Budget airlines boost Sydney Airport profit
Sydney Airport has posted a 7 per cent rise in annual pre-tax earnings as it benefited from budget airlines boosting the number of international passengers passing through its terminals.
Australia’s largest airport reported a 3.6 per cent rise in the total number of passengers during the year to almost 37 million. The entry of foreign budget airlines on routes to Sydney – such as Singapore’s Scoot and Malaysia’s AirAsia X – helped to boost its international passengers by 5.6 per cent.
Shares were up 0.8 per cent to $3.165.
The airport also pointed out that other international airlines had boosted capacity on flights to Australia, especially to and from countries in Asia including China and Malaysia.
The number of domestic passengers rose by almost 6 per cent in the second half of last year, due largely to a significant boost in flights by Jetstar, and Tiger Airways basing four planes at Sydney Airport.
In a sign of the aggressive competition between this country’s airlines, Jetstar increased its capacity on the country’s busiest route between Sydney and Melbourne by 57 per cent in the second half.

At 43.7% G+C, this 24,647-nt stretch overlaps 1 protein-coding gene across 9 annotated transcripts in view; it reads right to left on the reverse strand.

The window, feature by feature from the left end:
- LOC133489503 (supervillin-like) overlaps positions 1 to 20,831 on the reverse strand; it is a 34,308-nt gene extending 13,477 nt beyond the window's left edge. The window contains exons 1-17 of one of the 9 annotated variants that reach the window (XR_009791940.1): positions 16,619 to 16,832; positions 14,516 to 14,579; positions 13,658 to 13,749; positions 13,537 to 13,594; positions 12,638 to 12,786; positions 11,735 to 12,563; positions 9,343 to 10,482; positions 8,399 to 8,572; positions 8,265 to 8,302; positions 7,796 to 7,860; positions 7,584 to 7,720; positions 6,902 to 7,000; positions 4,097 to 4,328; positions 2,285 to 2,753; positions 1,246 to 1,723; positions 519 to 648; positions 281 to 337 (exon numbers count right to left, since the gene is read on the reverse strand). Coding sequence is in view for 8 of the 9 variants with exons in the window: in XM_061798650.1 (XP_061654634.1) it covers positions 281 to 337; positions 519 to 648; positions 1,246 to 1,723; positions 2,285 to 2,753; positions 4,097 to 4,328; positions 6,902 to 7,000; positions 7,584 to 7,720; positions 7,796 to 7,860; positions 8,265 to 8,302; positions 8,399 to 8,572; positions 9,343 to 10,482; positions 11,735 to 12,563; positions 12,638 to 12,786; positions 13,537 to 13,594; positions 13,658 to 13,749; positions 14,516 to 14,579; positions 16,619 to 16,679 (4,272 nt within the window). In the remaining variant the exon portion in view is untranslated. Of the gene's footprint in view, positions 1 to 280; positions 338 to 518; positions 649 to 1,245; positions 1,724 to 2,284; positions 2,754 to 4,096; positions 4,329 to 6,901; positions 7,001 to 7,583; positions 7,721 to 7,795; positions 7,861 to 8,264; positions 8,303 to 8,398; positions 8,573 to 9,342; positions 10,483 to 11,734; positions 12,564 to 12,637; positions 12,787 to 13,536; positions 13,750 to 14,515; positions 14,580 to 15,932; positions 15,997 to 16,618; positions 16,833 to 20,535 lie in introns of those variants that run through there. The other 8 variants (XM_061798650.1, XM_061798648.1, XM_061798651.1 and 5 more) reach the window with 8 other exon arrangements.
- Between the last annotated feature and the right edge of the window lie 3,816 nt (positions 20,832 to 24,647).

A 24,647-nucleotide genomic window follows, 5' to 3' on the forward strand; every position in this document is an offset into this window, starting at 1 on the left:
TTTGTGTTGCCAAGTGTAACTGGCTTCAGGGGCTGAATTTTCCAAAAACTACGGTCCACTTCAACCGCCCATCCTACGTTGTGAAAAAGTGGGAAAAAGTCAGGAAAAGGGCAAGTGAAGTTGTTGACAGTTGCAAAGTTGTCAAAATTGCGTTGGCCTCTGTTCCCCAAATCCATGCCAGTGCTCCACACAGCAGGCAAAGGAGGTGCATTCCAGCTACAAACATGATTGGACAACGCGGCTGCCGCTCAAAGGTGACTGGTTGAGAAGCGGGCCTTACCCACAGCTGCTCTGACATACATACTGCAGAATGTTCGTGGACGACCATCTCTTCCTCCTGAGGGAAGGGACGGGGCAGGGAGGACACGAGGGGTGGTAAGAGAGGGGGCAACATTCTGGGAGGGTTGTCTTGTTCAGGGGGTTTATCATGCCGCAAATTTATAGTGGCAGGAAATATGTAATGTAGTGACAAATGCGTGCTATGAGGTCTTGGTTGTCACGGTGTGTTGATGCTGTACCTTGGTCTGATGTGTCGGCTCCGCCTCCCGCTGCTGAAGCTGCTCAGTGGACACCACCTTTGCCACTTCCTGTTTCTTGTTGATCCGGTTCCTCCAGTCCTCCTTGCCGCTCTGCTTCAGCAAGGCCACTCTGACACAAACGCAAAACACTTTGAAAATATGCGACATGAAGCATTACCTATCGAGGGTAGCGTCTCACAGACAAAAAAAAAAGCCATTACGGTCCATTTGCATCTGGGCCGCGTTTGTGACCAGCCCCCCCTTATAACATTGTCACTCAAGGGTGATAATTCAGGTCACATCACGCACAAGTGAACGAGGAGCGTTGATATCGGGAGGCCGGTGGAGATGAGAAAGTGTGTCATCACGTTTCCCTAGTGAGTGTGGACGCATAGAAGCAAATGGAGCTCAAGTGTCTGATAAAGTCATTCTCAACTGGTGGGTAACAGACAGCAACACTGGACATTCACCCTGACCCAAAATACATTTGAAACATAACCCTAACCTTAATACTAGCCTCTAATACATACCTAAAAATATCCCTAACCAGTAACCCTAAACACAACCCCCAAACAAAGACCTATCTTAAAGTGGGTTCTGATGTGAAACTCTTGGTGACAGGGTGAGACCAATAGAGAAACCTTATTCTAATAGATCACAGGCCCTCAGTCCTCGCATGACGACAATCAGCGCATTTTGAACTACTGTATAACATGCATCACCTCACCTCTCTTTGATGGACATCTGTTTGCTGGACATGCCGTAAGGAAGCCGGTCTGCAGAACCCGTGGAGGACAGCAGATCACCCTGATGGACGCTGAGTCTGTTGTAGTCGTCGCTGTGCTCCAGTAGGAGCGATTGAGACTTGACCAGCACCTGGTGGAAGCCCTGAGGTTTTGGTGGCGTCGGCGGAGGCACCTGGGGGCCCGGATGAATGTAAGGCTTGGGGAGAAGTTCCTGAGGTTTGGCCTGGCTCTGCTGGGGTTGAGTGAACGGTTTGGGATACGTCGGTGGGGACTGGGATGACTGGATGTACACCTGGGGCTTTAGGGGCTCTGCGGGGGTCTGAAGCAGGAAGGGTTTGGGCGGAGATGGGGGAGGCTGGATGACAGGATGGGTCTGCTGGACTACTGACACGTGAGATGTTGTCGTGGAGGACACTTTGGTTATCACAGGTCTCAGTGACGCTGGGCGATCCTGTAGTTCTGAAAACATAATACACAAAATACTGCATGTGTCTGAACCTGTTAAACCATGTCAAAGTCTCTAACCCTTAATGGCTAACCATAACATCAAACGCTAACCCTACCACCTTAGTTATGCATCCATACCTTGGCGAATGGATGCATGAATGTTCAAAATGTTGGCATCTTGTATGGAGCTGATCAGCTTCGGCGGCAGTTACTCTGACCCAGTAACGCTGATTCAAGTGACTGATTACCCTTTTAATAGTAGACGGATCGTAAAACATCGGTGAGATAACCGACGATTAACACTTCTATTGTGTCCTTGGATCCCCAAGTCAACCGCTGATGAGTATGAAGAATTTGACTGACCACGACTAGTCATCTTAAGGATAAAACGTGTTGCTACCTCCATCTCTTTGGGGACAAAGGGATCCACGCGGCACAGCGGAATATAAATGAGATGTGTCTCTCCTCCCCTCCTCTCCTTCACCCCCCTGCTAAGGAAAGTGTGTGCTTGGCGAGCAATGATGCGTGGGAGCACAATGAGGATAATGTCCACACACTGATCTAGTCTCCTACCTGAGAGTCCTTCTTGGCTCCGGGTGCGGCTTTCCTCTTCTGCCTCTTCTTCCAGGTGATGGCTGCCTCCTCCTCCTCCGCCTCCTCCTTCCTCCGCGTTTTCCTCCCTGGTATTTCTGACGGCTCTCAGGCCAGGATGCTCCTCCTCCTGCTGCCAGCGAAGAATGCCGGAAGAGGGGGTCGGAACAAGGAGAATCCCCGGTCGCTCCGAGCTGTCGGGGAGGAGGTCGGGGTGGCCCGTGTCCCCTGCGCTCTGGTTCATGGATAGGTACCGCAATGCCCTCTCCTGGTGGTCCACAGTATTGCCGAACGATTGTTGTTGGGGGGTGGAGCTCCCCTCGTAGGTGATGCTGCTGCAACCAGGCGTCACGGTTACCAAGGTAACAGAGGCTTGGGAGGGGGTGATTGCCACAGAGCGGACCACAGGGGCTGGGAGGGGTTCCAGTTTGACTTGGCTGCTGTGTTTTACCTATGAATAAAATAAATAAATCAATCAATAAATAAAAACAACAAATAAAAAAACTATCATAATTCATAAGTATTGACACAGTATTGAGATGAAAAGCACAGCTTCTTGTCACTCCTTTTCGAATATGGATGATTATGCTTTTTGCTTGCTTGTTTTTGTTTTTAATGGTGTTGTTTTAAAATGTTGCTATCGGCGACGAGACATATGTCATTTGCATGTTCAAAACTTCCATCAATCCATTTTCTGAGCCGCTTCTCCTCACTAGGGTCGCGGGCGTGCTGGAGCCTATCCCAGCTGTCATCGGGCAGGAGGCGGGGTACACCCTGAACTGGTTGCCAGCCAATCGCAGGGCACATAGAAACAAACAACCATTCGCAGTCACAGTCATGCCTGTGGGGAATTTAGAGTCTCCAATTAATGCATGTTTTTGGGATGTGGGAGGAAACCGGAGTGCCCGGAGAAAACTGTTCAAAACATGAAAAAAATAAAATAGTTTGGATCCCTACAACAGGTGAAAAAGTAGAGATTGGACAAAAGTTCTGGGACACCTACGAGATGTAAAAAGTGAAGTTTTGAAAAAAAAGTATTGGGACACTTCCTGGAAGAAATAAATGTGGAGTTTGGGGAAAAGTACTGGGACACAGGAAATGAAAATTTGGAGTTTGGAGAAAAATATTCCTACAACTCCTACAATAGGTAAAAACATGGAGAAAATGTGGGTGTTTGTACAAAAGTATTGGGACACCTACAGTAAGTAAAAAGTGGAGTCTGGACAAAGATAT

Using its preferred financial metric, Sydney Airport reported pre-tax earnings of $848 million for the year to December, up from $790 million previously. Revenue rose 7 per cent to $1.04 billion.
It reported a statutory net profit of $179 million for the year, compared with a loss of $240 million in 2011 when its bottom line was weighed down by an asset swap involving the transfer of stakes in Copenhagen and Brussels airports in return for a larger slice of Sydney Airport.
The airport’s revenue from retail rose by 5.3 per cent for the year, helped by the growth in international travellers. International passengers are more than twice as valuable to airports as domestic passengers because they stay longer and spend more in duty-free shops.
It did not give specific earnings guidance for the new financial year but pointed out that international passenger growth had been strong in the first two months.
The airport will pay a final interim distribution of 11 cents per security, which takes the payout for the year to 21 cents.